Randy Remington
Randy Remington

We need a power at work within us that is greater than the fuel of anger at injustice, violence and evil. We need love.

Some of the greatest reformers of the past—William Wilberforce, Nelson Mandela, Martin Luther King Jr.—all believed in a transcendent cause and a just universe. Even our founder, Aimee Semple McPherson, was known as a reformer. Sister Aimee was unapologetically courageous in her ministry. She was fully committed to preaching the love of God for every nation, as revealed in the person of Jesus (John 3:16).

The world is broken. Simply being angry is not a solution to the problems we face (Jas. 1:20). Our anger must be transformed into love. Loving one another—even our enemies—is the test of genuine discipleship (Luke 6:27-28). It is also the primary motivation for our fight against injustice.

There are spiritual imperatives at work here. If we ignore those, taking God out of the picture, there is no transcendent standard for justice, and our moral compass falters. Likewise, when we remove Satan from consideration, we try to turn others into “Satan,” leading us to hate them and banishing a unifying love that redeems us all.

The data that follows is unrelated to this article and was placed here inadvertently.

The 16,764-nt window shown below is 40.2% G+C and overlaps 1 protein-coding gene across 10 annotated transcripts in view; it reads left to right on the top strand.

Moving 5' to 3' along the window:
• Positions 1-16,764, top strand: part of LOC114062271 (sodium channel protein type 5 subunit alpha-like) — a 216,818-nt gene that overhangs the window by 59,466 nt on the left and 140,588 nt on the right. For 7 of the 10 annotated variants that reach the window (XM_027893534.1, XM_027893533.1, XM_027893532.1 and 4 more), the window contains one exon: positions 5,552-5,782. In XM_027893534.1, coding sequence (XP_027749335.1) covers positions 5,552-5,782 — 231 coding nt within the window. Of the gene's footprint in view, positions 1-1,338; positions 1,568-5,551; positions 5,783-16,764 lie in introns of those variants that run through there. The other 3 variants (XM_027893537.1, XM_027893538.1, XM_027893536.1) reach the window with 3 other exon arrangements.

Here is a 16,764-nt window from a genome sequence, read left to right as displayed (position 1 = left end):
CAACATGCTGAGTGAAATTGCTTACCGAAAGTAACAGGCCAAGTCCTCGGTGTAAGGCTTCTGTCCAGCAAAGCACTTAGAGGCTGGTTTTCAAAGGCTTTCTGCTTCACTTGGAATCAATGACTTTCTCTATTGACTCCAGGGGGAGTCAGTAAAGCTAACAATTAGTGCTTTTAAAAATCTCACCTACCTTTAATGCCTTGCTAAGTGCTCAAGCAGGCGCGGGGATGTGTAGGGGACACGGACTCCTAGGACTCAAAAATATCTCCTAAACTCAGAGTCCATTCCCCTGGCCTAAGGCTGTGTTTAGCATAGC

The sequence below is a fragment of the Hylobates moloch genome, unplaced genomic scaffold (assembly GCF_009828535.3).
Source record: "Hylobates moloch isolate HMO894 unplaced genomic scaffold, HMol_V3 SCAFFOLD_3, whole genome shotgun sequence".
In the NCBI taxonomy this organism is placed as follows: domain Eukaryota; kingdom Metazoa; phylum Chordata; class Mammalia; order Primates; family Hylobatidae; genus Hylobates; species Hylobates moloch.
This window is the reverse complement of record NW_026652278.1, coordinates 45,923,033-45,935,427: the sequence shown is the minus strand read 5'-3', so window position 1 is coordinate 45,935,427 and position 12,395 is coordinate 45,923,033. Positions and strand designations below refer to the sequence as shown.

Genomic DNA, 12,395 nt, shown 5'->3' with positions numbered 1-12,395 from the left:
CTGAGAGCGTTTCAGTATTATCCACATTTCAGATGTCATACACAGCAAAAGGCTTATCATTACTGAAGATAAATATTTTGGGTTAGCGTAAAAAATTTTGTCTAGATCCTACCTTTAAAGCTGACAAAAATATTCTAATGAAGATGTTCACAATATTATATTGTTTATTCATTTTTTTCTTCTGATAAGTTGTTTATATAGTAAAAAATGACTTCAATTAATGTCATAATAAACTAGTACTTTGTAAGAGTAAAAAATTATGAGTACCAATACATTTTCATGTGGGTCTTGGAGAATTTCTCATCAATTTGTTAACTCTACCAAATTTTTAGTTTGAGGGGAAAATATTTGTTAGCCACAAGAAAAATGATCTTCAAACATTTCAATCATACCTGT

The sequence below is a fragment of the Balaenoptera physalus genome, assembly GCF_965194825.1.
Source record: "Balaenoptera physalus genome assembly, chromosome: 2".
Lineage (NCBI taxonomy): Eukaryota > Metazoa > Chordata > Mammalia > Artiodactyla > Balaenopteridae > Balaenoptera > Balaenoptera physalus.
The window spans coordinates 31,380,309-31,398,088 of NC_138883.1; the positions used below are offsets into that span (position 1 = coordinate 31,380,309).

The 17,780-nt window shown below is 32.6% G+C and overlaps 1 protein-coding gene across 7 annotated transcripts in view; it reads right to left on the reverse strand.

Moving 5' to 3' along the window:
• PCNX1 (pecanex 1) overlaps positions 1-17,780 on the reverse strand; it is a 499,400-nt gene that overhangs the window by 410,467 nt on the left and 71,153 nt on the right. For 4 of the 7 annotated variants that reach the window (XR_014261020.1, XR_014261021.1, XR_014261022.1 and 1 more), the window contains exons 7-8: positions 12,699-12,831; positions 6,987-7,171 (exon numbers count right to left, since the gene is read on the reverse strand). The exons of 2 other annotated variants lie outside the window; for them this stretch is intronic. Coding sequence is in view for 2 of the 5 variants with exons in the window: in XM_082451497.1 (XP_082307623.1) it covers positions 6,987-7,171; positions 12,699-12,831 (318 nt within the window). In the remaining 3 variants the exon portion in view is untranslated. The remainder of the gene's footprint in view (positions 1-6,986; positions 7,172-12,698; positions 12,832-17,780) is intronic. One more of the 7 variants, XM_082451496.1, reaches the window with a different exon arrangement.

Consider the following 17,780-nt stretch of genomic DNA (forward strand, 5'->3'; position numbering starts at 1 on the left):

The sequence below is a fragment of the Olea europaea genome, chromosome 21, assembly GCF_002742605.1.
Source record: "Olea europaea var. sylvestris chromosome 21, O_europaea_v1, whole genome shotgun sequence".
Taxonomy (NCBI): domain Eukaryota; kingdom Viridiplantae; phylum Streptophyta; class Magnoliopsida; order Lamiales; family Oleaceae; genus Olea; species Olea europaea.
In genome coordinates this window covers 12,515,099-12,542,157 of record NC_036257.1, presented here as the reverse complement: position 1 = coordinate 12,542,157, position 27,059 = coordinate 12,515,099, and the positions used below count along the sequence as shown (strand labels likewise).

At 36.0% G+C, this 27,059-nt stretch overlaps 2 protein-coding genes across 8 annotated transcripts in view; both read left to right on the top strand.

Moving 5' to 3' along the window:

Channel your sorrow, anger and angst into prayer. Pray through your emotions. Don’t be controlled by them or bow down to them. When you take things to God in prayer, it changes your heart and converts your motives to love. The angst and disillusionment that makes you feel like deconstructing everything needs to be taken to God in prayer so that He can rebuild. Weeping leads to renewal, but anger leads to nothing. If you don’t bring it to God, it will simply be you on a social justice crusade, and you will burn out.

Love is in our DNA, and to love God and to love our neighbor as ourselves should be our guiding ethic.

Prayer + Reflection

  1. Ask the Holy Spirit to reveal any place in your heart where fear, unresolved anger or an offense may be dictating your responses to what is happening today.
  2. Pray the Scriptures. The Bible has many sections that give voice to inner turmoil (the Psalms, Lamentations, Jesus’ prayer in Gethsemane). Pick one to pray when you feel angry, and ask God to turn your anger to love.
  3. Jesus said that His followers were different from the world. We pray for those who hurt us, even our enemies. We walk in forgiveness and impart grace. Is there anyone in your circle of relationship or in the public sector whom you need to forgive?
  4. Pray about the bigger issues swirling and causing anger or sadness in the world. Ask God for His eyes to see others’ hearts and for His love to shine through you.

Share your thoughts. See comments below, and add your own.

is president of The Foursquare Church (U.S.).